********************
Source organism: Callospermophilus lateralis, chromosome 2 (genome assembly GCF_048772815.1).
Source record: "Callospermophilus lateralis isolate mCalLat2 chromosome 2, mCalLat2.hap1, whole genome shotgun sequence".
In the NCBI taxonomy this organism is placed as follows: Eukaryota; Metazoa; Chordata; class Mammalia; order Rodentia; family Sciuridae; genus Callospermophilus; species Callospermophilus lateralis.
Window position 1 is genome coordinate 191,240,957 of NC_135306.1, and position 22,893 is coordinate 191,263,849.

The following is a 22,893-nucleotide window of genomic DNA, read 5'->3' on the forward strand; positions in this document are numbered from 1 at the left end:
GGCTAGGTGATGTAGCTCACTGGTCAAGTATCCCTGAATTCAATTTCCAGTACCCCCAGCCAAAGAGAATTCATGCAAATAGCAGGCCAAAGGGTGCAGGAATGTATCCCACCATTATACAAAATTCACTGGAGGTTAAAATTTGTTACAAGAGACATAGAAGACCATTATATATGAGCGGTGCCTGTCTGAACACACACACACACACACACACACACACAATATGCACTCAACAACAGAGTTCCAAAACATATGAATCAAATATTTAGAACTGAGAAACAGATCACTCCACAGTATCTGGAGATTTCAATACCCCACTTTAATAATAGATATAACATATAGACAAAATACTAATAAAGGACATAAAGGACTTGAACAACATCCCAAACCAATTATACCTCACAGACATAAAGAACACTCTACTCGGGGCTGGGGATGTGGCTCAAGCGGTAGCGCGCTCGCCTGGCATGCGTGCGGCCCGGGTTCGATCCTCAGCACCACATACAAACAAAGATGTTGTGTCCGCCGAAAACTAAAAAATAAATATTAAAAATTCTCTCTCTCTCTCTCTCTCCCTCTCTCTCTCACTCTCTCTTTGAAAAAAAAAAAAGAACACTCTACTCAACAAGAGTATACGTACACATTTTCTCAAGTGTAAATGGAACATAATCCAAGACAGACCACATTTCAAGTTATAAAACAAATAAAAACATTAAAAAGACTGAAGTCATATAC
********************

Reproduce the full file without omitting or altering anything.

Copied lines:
Source organism: Callospermophilus lateralis, chromosome 2 (genome assembly GCF_048772815.1).
Source record: "Callospermophilus lateralis isolate mCalLat2 chromosome 2, mCalLat2.hap1, whole genome shotgun sequence".
In the NCBI taxonomy this organism is placed as follows: Eukaryota; Metazoa; Chordata; class Mammalia; order Rodentia; family Sciuridae; genus Callospermophilus; species Callospermophilus lateralis.
Window position 1 is genome coordinate 191,240,957 of NC_135306.1, and position 22,893 is coordinate 191,263,849.

The following is a 22,893-nucleotide window of genomic DNA, read 5'->3' on the forward strand; positions in this document are numbered from 1 at the left end:
GGCTAGGTGATGTAGCTCACTGGTCAAGTATCCCTGAATTCAATTTCCAGTACCCCCAGCCAAAGAGAATTCATGCAAATAGCAGGCCAAAGGGTGCAGGAATGTATCCCACCATTATACAAAATTCACTGGAGGTTAAAATTTGTTACAAGAGACATAGAAGACCATTATATATGAGCGGTGCCTGTCTGAACACACACACACACACACACACACACACAATATGCACTCAACAACAGAGTTCCAAAACATATGAATCAAATATTTAGAACTGAGAAACAGATCACTCCACAGTATCTGGAGATTTCAATACCCCACTTTAATAATAGATATAACATATAGACAAAATACTAATAAAGGACATAAAGGACTTGAACAACATCCCAAACCAATTATACCTCACAGACATAAAGAACACTCTACTCGGGGCTGGGGATGTGGCTCAAGCGGTAGCGCGCTCGCCTGGCATGCGTGCGGCCCGGGTTCGATCCTCAGCACCACATACAAACAAAGATGTTGTGTCCGCCGAAAACTAAAAAATAAATATTAAAAATTCTCTCTCTCTCTCTCTCTCCCTCTCTCTCTCACTCTCTCTTTGAAAAAAAAAAAAGAACACTCTACTCAACAAGAGTATACGTACACATTTTCTCAAGTGTAAATGGAACATAATCCAAGACAGACCACATTTCAAGTTATAAAACAAATAAAAACATTAAAAAGACTGAAGTCATATAC